Now, raccoons are inventive creatures and can get into most any place they want. The door was not latched, but simply had a large spring to hold it shut. That mean we had to lean against it to keep the raccoon out. He continued to thump against the door to get at our food. It was amazing how powerful those raccoon paws were. From looking at the size of him, he appeared to have had plenty to eat already, but no... he labored on to get to us and our dinner. We fought back with all our might. From our screams, you would have thought we were in the middle of a mad-slasher movie!

Finally we realized what we had to do... get rid of the object of the raccoon's attention. We both started shoveling the food into our mouths as fast as we could, all the while bracing ourselves as best we could between the door and the first toilet stall to prevent the raccoon from pushing us forward enough to squeeze through the door. We would later regret the speed with which we devoured the dinner, as we both ended up burning the roofs of our mouths. It was a small price to pay, though, in order to get the raccoon to leave us alone. While my husband kept a firm hold on the door, I rinsed out the pan in the sink to eliminate any remaining tempting odors. Eventually the thumping on the door stopped. But was the raccoon really gone? Or had he gone back to his friends to recruit reinforcements?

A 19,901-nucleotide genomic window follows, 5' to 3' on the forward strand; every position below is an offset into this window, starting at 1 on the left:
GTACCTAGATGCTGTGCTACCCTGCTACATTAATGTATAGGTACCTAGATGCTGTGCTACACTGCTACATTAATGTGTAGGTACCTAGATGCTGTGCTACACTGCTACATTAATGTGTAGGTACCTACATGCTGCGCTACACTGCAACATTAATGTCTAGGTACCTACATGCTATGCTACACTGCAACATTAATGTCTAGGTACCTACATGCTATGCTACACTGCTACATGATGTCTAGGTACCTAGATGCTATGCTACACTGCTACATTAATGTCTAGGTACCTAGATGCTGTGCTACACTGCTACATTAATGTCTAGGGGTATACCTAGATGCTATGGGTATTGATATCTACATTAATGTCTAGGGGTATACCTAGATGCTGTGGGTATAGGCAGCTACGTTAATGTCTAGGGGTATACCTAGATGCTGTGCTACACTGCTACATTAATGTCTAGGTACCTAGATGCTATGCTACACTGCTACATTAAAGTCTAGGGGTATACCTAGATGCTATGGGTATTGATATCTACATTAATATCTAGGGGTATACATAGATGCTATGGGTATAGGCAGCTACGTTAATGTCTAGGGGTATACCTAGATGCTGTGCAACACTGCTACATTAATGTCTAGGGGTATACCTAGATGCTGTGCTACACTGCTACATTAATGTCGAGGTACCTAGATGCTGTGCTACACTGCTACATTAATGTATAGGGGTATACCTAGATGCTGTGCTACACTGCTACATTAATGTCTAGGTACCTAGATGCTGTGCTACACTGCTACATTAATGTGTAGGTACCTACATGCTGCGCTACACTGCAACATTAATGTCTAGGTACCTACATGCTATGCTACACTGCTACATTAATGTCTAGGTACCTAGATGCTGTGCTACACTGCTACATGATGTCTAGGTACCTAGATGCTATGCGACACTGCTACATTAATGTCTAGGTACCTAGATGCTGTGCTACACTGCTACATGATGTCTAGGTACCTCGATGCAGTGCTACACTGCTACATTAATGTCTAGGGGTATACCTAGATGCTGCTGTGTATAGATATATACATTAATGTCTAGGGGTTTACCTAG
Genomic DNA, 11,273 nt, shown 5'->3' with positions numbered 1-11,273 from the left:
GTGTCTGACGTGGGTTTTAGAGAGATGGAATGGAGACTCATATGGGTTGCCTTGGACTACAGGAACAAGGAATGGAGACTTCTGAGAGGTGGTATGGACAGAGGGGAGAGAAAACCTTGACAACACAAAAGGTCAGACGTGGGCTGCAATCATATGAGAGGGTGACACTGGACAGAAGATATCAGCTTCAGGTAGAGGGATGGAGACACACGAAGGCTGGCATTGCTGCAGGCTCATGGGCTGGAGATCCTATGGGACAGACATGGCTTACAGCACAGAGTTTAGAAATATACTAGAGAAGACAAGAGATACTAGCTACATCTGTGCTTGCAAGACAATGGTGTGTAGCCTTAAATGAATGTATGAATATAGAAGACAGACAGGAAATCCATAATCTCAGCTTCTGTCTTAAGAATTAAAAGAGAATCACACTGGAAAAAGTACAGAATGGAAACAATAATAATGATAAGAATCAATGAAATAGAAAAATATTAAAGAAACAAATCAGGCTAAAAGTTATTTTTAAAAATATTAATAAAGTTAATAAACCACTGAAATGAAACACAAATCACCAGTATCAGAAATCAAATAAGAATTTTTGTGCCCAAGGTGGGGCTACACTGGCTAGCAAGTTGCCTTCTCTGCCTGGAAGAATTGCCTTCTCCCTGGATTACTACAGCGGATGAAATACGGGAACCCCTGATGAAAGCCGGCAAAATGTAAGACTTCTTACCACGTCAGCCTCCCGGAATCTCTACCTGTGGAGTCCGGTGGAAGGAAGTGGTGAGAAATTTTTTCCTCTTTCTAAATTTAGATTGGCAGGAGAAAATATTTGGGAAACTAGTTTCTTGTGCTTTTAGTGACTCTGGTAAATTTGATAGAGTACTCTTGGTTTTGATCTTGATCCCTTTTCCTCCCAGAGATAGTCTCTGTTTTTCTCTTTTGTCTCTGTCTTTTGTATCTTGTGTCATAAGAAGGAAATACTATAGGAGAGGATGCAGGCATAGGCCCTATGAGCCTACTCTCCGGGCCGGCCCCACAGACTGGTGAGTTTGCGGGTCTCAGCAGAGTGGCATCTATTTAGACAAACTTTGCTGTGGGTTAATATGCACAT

A half hour later, when we figured the coast was finally clear, we crept back to our campsite and zipped ourselves tightly into our tent, not to venture out again until morning. We only spent the one night at Kejimkujik, but it was certainly a memorable one. Perhaps a crowded campground does have its merits after all!

*This might qualify as the fourth worst camping trip ever, except for the fact that I actually slept peacefully through the night. Despite the raccoon's visit, it was a lovely stay and I would definitely go back again.

Sunday, February 15, 2009

Super Duper Contest for Followers!

This is it, followers!  Your lucky day!  

I'm announcing the first annual... 


Woo Hoo!!!!

Now that I've regaled you with tales of super-horrible camping trips, you get to chime in with your favorite.  

Which one do YOU feel is the actual worst one?  Which one do you think strikes the most fear into the hearts of manly men?  Which do you think gives me, the cat lady, the best reason for never leaving the house?  Or do you have your own tale of an even more harrowing camping experience?  

Please state your reasons why you think your choice is the best, (or the worst as the case may be.)  Entries can be made by commenting on your favorite post.

I will personally judge the entries and the person whose reason has the most merit will win.....

TA DAH!   

Wait for it...